NEWTOWN, Conn. (WTNH) – It has been 10 years since 20 students and six educators were killed at Sandy Hook Elementary School in Newtown.

Rob Sibley is a Deputy Chief in the Sandy Hook Volunteer Fire Department and is also the deputy director for Emergency Management in the village of 9,000 people.

Back in 2012, Sibley’s youngest son was in the 3rd grade at Sandy Hook Elementary. His wife, Barbara, had gone to the school that morning, December 14, which was a regular sunny winter morning. The parking lot was full.

“And as she arrived, it looked like a regular school day,” Sibley said. “However, there was a car parked out front.”

It was shortly before 9:30 a.m. Their son, Daniel, had forgotten his homework.

“Daniel had forgotten some items for school at home,” Sibley said. “And so, her hope was to be able to get to the classes before assignments were due.”

The clues in front of her did not add up as she approached the front door.

“She realized that there was glass on the ground and she figured that someone had thrown a rock and that something had happened,” Sibley said. “As she arrived, she heard the popping sound and thought, ‘oh you know, am I hearing fireworks going off.’”

Barbara and another woman hid. She frantically called Rob.

“The phone call basically went, ‘I love you, there’s a gunman at the school, tell the boys I love them,’ and hung up,” Sibley said.

What he would later find out is his wife appears to have come face-to-face with the gunman.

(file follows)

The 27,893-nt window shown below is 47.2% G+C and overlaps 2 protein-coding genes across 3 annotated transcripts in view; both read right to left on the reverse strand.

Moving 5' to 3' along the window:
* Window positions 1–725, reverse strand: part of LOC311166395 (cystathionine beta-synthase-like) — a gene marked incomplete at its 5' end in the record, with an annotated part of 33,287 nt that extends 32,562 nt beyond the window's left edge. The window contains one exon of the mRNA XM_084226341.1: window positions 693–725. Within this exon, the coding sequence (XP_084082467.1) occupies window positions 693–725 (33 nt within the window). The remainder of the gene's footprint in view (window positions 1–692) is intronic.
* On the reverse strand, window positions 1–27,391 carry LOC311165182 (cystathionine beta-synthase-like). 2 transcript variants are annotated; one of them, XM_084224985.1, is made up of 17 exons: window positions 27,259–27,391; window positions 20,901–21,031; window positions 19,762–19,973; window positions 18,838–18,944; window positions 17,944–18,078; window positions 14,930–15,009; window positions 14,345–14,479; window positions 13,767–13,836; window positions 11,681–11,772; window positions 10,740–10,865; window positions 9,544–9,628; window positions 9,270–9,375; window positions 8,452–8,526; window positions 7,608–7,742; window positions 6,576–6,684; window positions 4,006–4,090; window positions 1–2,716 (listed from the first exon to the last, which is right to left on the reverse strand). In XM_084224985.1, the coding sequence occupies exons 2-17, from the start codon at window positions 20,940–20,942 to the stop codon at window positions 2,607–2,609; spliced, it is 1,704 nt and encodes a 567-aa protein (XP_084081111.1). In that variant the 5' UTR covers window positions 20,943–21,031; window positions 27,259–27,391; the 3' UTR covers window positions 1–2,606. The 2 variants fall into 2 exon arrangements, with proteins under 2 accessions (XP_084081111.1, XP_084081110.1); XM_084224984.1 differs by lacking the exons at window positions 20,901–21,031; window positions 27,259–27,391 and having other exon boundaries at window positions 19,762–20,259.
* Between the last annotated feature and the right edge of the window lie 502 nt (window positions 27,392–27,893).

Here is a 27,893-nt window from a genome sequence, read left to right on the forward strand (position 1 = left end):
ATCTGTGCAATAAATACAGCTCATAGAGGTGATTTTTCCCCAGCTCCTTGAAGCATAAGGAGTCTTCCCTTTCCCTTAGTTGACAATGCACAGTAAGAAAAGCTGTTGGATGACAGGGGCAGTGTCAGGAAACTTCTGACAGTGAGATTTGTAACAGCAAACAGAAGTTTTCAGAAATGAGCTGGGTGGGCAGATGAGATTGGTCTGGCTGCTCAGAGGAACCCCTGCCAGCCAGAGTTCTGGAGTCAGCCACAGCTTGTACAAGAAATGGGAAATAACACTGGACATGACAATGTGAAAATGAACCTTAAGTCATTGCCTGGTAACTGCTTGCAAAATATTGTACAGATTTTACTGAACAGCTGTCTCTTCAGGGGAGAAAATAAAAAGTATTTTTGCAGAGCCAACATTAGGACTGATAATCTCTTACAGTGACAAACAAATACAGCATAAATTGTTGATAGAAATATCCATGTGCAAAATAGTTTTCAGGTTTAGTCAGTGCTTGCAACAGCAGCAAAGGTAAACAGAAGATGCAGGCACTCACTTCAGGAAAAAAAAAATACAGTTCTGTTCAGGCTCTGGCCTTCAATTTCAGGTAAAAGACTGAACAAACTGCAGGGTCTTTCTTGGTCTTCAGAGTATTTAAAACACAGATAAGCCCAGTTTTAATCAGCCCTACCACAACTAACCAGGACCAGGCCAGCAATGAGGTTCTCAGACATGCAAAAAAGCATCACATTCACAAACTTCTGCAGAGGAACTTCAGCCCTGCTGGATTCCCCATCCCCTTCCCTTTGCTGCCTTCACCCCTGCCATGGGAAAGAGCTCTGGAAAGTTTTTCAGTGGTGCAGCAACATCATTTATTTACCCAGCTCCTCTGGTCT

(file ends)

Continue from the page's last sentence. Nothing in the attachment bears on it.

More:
“She has a memory of Adam coming through the area,” Sibley said. “At that moment, it’s split-second timing, so whether she has now envisioned the danger or that the real present danger at that moment kind of made that happen. Her memory still makes that a very frightening situation.”

For reasons unknown, his wife was spared.

“Whether it was a moment where one of the teachers called out to take attention away or whether it was just part of what, if you can call it a plan, she was spared,” Sibley said.

Sibley, as a first responder, was called to the scene. He was on the other side of town, which is a nearly 10-minute drive away.

“As a first responder, we really compartmentalize how we’re going to react to a scene in order to be not one of the victims, but one of the helpers,” Sibley said.

Once the scene was secured, he and his wife were reunited.

“We were able to be one of the first happy reuniting’s of that tragic day,” Sibley said.

The families of the 26 souls taken that day never experienced a reunion. A decade later, their unique journeys have ebbed and flowed with the seasons.

At the firehouse where they were given the news their loved ones had died, a glass case down the hall holds hundreds of patches. First responders from around the country sent them as a sign of respect and solidarity. A plaque above reads, “A tribute to your strength and dedication then now and forever.”

For the Sibley family, they reflect on the day in different ways.

“As a family, we spend time reflecting on those who were lost, with reflecting on the thankfulness that we are part of the families that were spared,” Sibley said. “And at the end of the day, thankful that we have a community that continues to support.”

Their son Daniel is now in college and his other children, twins, are in high school. Each deals with the tragedy of that day differently.